23 August (Monday) | 15.30 - 18.30
Deichman Bjørvika (Oslo's main public library)
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The festival's seminar ‘Photography and Words’ brings together academics, theoreticians, artists, and writers to comment on the books included in the festival. While the primary focus of the seminar is this particular relation between photography and literature, it is not limited to this theme. The seminar is composed of three panels: the first panel, 'Representation and Beyond', is devoted to contemporary critical contexts; the second panel, 'Photography and Words', investigates the aforementioned relations between photography and literature, and the third panel comments on 'Public Space'.
Welcoming intro by Thale Fastvold (FFF Styrleder) and opening speech by Annette Trettebergstuen (AP, Medlem av Familie- og Kulturkomiteen på Stortinget)
Panel I | Representation and Beyond
1. Zofia Cielatkowska, Photography as a Practice of Seeing (curator’s introduction to the festival)
2. Deborah Willis, A Visual History of Conflict and Citizenship (fragment from the lecture - video)
3. Sofie Amalie Klougart on Dette året (2021)
4. Thomas Hylland Eriksen, Overwintering
Panel II | Photography and Words
1. Line Ørnes Søndergaard and Yohan Shanmugaratnam on BRUDDET/ THE SPLIT (2021)
2. Tonje Bøe Birkeland on The Characters, The Buthan Trilogy (2021)
3. Jiri Havran on Photo After Sebald (2019)
4. Tomas Espedal, Liv og kunst. Liv som kunst.
Panel III | Public Space
1. Viel Bjerkeset Andersen, Mot nord (Towards North); Arbeidersamfunnets plass seen from an Artist’s Point of View.
2. Siv Hofsvang, On Public Space
3. Closing speeches
Panel I | Representation and Beyond
Panel II | Photography and Words
Panel II | Photography and Words
BIO | Deborah Willis
Deborah Willis, PhD, is University Professor and Chair of the Department of Photography & Imaging at the Tisch School of the Arts at New York University. She is the recipient of the MacArthur Fellowship, a Guggenheim Fellowship and a member of the American Academy of Arts & Sciences. She is the author of The Black Civil War Soldier: A Visual History of Conflict and Citizenship and Posing Beauty: African American Images from the 1890s to the Present, among others. Professor Willis’s curated exhibitions include: "Framing Moments in the KIA," "Migrations and Meanings in Art", "Let Your Motto Be Resistance: African American Portraits” at the International Center of Photography; Out of Fashion Photography; Framing Beauty at the Henry Art Gallery and "Reframing Beauty: Intimate Moments" at Indiana University. //debwillisphoto.com/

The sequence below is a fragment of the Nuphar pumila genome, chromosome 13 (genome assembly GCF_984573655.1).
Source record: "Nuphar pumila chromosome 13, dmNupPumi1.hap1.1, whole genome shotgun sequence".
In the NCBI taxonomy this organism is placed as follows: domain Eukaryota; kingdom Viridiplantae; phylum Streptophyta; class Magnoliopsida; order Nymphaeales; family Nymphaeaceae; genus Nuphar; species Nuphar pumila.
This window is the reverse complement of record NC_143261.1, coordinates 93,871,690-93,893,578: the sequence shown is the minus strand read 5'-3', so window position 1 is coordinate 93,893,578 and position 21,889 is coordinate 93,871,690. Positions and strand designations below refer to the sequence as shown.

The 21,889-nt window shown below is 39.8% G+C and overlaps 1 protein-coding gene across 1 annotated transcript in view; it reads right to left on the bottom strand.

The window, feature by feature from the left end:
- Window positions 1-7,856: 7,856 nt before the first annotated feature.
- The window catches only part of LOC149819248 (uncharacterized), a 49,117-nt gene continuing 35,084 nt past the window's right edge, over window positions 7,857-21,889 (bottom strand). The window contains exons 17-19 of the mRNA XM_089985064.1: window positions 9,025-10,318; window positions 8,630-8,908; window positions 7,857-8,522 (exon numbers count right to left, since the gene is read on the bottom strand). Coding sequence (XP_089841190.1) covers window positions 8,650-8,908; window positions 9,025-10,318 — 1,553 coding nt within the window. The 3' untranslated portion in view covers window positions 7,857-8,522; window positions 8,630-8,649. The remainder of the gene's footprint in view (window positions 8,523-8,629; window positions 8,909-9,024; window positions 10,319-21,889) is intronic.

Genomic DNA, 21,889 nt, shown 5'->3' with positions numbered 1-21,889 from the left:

BIO | Sofie Amalie Klougart is a Danish photographer based in Oslo. She has worked as a photography teacher and as a photo editor. Her projects portray site-specific environments that reveal global issues and tendencies. Klougart has exhibited in renowned institutions at well as in more experimental formats; in museums, art centres and at various international photo festivals. In 2022 she will be exhibiting at The National Museum in Oslo.
BIO | Thomas Hylland Eriksen is a professor of social anthropology at the University of Oslo, as well as the 2015–2016 president of the European Association of Social Anthropologists, and a member of the Norwegian Academy of Science and Letters. His work is motivated by a triple concern: to understand the present world, to understand what it means to be human, and to help bring about social and environmental change. Apart from academic publications, he also write essays and miscellaneous nonfiction intended for the general reader.
BIO | Line Ørnes Søndergaard (b. 1986) is a documentary photographer working with social and political issues. Her intimate photographic approach has received attention in the photographic landscape and awarded at large; (a.o) Norwegian Picture of The Year, Picture Of the Year International, The Lucie Foundation and NPPA Best of Photojournalism award. Søndergaard has been selected for prestigious programs such as World Press Photo’s Joop Swartz Masterclass and Norwegian Journal of Photography and her work has been exhibited (a.o.) at Dokfestivalen in Fredrikstad, Fotografiens Hus in Oslo and Henie Onstad Center of the Arts. Søndergaard lives at Nesodden, Norway.
BIO I Yohan Shanmugaratnam (b. 1979) is a foreign news journalist in the daily Klassekampen and the author of the critically acclaimed book Vi puster fortsatt (We are still breathing). This personal story about racism and roots in Norway and the world at large became an instant success and Aftenposten named it one of ten best books to be published in 2020. The last couple of years British politics, Brexit and related subjects have been his main field of coverage as a journalist, writer and panelist. Shanmugaratnam lives in Oslo, Norway.